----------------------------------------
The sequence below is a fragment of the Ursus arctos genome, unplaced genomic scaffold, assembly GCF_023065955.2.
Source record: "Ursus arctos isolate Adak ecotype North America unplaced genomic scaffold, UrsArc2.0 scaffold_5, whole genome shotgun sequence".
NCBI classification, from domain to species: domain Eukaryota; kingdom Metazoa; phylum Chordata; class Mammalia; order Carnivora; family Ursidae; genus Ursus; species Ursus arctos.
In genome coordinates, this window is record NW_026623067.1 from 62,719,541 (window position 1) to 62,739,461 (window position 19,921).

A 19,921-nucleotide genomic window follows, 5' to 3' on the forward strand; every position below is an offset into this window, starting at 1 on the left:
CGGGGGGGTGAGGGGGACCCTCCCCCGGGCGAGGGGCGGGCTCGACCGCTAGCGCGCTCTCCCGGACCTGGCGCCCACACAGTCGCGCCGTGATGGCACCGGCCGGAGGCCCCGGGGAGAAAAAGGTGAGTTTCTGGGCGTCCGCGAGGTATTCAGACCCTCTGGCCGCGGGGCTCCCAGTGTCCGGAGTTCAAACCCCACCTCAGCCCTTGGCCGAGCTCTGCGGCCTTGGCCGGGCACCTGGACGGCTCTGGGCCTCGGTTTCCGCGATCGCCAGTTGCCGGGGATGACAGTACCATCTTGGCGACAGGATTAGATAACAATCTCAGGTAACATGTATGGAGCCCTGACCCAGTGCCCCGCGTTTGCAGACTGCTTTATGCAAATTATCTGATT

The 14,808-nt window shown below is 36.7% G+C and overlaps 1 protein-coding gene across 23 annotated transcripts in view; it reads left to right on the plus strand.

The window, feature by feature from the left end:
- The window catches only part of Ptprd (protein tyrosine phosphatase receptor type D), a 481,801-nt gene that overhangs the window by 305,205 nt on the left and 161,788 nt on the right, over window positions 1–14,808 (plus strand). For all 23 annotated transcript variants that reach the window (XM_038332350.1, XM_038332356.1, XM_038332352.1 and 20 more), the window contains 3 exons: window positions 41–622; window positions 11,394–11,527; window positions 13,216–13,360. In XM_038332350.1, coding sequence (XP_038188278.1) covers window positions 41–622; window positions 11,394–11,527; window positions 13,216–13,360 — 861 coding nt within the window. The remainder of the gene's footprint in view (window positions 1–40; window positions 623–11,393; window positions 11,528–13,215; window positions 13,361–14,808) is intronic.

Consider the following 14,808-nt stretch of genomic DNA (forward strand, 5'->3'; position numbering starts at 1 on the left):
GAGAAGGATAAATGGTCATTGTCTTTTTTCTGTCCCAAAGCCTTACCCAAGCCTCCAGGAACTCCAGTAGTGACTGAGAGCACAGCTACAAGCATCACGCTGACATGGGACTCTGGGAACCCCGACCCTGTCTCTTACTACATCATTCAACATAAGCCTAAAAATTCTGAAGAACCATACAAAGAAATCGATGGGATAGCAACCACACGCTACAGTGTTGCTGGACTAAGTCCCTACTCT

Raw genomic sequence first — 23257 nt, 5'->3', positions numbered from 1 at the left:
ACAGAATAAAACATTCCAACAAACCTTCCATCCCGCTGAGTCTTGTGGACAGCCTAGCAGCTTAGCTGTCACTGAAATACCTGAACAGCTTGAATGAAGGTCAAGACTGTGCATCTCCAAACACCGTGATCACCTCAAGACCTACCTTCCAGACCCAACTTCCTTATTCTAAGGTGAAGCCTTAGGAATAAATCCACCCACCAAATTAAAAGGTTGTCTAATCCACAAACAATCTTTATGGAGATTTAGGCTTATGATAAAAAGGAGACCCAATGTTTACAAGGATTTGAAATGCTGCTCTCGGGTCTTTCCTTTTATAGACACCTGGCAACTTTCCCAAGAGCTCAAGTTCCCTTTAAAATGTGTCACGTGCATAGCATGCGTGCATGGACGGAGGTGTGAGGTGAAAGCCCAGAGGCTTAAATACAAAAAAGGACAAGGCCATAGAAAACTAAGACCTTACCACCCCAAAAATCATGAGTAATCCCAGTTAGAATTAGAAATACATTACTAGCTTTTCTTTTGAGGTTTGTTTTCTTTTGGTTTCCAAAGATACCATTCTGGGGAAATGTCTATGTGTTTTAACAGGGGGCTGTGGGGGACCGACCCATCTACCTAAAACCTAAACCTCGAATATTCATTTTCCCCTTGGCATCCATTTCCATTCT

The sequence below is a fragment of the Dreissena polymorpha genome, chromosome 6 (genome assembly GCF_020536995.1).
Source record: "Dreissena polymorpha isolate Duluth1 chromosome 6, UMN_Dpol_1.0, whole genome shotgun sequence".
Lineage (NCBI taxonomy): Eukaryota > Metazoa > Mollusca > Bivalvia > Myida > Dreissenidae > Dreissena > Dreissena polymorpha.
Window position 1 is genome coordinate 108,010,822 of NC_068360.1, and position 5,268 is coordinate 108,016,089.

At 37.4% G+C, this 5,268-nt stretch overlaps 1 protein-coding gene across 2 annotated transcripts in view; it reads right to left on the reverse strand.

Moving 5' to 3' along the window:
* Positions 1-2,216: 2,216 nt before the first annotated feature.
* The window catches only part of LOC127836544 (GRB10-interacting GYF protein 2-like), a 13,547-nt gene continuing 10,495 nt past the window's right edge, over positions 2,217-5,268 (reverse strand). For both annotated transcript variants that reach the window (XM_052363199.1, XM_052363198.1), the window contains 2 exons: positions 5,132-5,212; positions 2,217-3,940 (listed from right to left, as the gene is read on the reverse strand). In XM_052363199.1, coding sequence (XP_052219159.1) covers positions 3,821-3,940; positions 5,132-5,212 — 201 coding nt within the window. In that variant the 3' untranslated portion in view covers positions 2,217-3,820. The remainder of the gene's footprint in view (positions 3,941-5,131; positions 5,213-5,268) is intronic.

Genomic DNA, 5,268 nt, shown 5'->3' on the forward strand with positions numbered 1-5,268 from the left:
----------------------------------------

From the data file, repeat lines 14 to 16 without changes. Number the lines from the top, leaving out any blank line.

The sequence below is a fragment of the Dreissena polymorpha genome, chromosome 6 (genome assembly GCF_020536995.1).
Source record: "Dreissena polymorpha isolate Duluth1 chromosome 6, UMN_Dpol_1.0, whole genome shotgun sequence".
Lineage (NCBI taxonomy): Eukaryota > Metazoa > Mollusca > Bivalvia > Myida > Dreissenidae > Dreissena > Dreissena polymorpha.